In short, the weekend included:
- corn nuggets at The Nines
- morning run up The Slope - feel the burn!
- Cafe sua da (Vietnamese iced coffee - shout out to MFL and the fabulous trip to Vietnam we planned at the ten-year)
- saying hey to my academic advisor and talking about life post-ILR
- Junot Diaz keeping it real
- laughing at frat-tastic bruhs who snuck Mad Dog into the dining hall
- stealing wine from the lounge to drink upstairs
- snickering at same bruhs unsuccessfully kicking it to any XX chromosomes while wearing their wedding rings
- rained-out tents, whomp whomp
- Rulloff's, one of three bars left, and probably the only good scene left
- lamenting abovementioned changes in Collegetown
- Reunion 5k in the Plantations, including a warmup run there - kill me!
- morning coffee at Stella's
- aimless meandering around campus
- heel clicks with the saxes
- Chi-O Meetup at CTB
- Dino BBQ
- more tents, including lots of cutting the rug (grass?)
- late-night karaoke, where I may have put my hair in pigtails and sang a few bars of Baby One More Time

Driving two friends back made the trip home, including lots of bad drivers and the Tappan Zee/GWB traffic, all the more fun.  They may never want to ride with me again after hearing me sing along to my favorites.  If only I had the same company on the drive up.  No matter, I had a good amount of me-time on the trip, not only on the drive but also long walks reminiscing of the glory days of college.  The solo wandering gave me an opportunity to reflect on life and where I think I'm going, also considering some big decisions looming on the horizon.

Shattering the euphoria and sleep-deprived daze was sad news that a fellow alum and bandie died suddenly Sunday.  It is very trite and overplayed but still true that we don't appreciate the special times and the small moments until the carpet is ripped away from underneath us.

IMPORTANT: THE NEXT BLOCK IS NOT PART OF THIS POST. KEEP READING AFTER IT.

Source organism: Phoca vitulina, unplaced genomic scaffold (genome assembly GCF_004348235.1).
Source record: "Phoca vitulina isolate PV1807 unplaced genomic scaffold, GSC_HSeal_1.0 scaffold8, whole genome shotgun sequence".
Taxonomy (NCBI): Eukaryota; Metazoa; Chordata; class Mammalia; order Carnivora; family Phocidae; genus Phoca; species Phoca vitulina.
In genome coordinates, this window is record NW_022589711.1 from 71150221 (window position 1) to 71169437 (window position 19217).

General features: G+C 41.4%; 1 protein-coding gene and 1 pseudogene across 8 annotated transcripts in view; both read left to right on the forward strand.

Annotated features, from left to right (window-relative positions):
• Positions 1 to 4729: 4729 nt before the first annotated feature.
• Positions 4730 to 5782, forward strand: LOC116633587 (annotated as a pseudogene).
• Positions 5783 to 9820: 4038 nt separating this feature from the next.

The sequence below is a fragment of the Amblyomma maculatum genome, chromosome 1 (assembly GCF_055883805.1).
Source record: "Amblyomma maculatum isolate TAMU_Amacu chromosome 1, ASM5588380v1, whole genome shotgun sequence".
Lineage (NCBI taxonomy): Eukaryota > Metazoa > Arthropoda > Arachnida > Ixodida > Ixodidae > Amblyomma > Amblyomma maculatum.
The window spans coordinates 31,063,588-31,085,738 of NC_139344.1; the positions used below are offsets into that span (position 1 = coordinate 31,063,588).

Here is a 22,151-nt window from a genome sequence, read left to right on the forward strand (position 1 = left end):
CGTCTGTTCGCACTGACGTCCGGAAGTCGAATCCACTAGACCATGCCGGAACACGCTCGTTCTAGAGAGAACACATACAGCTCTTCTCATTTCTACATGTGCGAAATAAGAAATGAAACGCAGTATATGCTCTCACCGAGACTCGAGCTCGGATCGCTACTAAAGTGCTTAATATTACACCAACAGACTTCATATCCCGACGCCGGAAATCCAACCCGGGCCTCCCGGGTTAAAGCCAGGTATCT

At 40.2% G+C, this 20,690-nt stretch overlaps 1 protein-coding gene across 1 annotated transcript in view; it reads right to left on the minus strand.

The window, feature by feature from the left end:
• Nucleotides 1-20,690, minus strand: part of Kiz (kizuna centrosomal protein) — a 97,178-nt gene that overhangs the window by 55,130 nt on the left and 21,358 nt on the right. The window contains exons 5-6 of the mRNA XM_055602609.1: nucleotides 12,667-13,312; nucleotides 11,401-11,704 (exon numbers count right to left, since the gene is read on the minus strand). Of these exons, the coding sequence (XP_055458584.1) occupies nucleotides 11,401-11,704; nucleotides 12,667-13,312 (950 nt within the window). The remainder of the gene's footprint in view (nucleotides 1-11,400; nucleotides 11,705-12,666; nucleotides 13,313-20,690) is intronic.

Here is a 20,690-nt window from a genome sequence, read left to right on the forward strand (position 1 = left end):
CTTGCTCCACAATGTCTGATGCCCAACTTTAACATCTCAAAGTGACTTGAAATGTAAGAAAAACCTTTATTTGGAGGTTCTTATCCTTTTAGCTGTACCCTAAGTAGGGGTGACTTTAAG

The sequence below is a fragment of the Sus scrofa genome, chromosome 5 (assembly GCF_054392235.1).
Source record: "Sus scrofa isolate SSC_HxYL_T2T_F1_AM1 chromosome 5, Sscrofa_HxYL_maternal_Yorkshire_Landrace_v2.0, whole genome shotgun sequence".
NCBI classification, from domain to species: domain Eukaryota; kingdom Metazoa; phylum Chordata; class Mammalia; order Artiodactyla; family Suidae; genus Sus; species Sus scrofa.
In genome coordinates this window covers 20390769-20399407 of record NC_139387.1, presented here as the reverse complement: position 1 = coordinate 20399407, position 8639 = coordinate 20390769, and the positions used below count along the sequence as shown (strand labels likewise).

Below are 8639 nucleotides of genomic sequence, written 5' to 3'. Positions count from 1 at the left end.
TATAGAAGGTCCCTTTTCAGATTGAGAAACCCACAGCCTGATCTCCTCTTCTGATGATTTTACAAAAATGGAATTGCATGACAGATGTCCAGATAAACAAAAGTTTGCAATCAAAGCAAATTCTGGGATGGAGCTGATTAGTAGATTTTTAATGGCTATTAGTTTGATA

Thursday, January 01, 2015

Thank God That's Over

Another year has come and gone.  It feels like each year passes faster than the previous, and in 2014's case I'm glad that it's over.  There were many ups and downs, trials and travails to struggle through.  It was not all down, and the troughs definitely helped me appreciate the bright spots and fun times with cherished friends and loved ones. In the past 12 months, I lost a friend/lover, my aunt, dad's cousin, and three former coworkers.  Throwing my back and my neck out right before the marathon was a double whammy that wounded my confidence and added five pounds to my midsection.  My problems are not as bad as others', and I know I should not complain.  It was also hard for some of my friends, with bad breakups and divorces thrown in the mix.  I think the ball drop this morning was a sigh of relief for many who fought through the curveballs life threw at us.

For the life of my home search, it seemed like my dream of finding a "big-girl" house would never be realized.  A year ago, I still hadn't closed, and even the closing was a nailbiter until the bitter end.  That experience taught me that having a strong advocate are absolutely key.  After that, the daunting task of renovating and decorating seemed to drag on.  At first I thought that painting and sprucing up would bring me and TT back together.  Unfortunately, it often felt like the apartment was more important than our relationship.  As a result, our separation turned into a full breakup, and I had to find a painter on a moment's notice.  Getting the other work done went from "two weeks" to three months when my contractor took a three-week-turned-five-week vacation.  There are still a few items I need to take care of, like a living room light fixture (and according to my mother, blinds in the sun parlor should be my highest priority).  The waterbugs have also diminished, although I've had two waterbugs get trapped in my bathroom light fixture and die - yech.  It feels like the apartment will always be a work in progress, but it's finally at a point where I can sleep, eat, cook, watch TV, work, and have friends over.  It's my sanctuary, my nest, my little slice of peace.